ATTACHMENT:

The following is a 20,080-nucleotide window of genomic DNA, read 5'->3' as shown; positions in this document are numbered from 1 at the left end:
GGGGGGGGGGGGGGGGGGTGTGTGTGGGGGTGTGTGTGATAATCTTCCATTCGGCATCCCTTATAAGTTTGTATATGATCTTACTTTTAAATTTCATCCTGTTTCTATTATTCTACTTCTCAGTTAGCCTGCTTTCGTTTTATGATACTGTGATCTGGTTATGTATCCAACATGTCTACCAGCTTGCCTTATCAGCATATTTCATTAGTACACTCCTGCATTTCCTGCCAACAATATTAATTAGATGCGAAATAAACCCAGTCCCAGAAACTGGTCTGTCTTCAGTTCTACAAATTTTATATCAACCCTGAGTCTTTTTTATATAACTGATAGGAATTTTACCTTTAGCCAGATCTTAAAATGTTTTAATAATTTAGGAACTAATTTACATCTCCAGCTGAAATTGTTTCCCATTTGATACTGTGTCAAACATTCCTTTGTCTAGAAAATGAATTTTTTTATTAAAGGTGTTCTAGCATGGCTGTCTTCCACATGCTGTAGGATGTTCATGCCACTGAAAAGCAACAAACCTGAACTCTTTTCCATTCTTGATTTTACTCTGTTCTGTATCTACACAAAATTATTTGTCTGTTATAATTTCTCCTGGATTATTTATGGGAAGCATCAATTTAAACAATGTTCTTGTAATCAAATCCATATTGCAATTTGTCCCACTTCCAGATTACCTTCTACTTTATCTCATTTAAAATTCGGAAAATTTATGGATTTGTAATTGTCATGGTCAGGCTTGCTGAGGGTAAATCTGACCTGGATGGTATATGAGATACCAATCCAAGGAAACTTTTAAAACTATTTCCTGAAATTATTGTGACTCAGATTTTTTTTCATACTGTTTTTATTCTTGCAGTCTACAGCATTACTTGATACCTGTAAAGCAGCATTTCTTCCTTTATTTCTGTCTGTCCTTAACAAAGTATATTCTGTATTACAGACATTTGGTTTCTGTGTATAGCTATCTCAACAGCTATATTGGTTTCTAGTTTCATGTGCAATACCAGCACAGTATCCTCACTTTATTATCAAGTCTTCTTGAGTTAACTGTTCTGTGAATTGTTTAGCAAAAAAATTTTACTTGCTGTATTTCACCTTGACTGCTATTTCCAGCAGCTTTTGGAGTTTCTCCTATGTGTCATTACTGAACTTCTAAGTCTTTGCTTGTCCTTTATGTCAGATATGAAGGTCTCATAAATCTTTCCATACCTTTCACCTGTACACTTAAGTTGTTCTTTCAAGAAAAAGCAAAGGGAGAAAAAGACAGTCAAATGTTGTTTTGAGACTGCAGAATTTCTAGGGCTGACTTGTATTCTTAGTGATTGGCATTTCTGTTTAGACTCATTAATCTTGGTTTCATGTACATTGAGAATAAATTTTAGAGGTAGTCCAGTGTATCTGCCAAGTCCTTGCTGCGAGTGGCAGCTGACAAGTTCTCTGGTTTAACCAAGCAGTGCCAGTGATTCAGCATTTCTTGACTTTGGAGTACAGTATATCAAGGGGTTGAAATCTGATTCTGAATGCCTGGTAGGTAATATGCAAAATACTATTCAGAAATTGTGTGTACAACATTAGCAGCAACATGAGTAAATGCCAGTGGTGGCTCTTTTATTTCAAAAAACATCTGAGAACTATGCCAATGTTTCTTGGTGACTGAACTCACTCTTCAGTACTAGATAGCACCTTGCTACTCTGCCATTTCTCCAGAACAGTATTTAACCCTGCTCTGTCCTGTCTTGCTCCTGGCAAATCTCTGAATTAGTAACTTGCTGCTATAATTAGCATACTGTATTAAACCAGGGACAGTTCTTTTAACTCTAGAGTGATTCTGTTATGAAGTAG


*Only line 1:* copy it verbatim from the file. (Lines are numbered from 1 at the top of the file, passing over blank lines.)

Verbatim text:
The following is a 20,080-nucleotide window of genomic DNA, read 5'->3' as shown; positions in this document are numbered from 1 at the left end: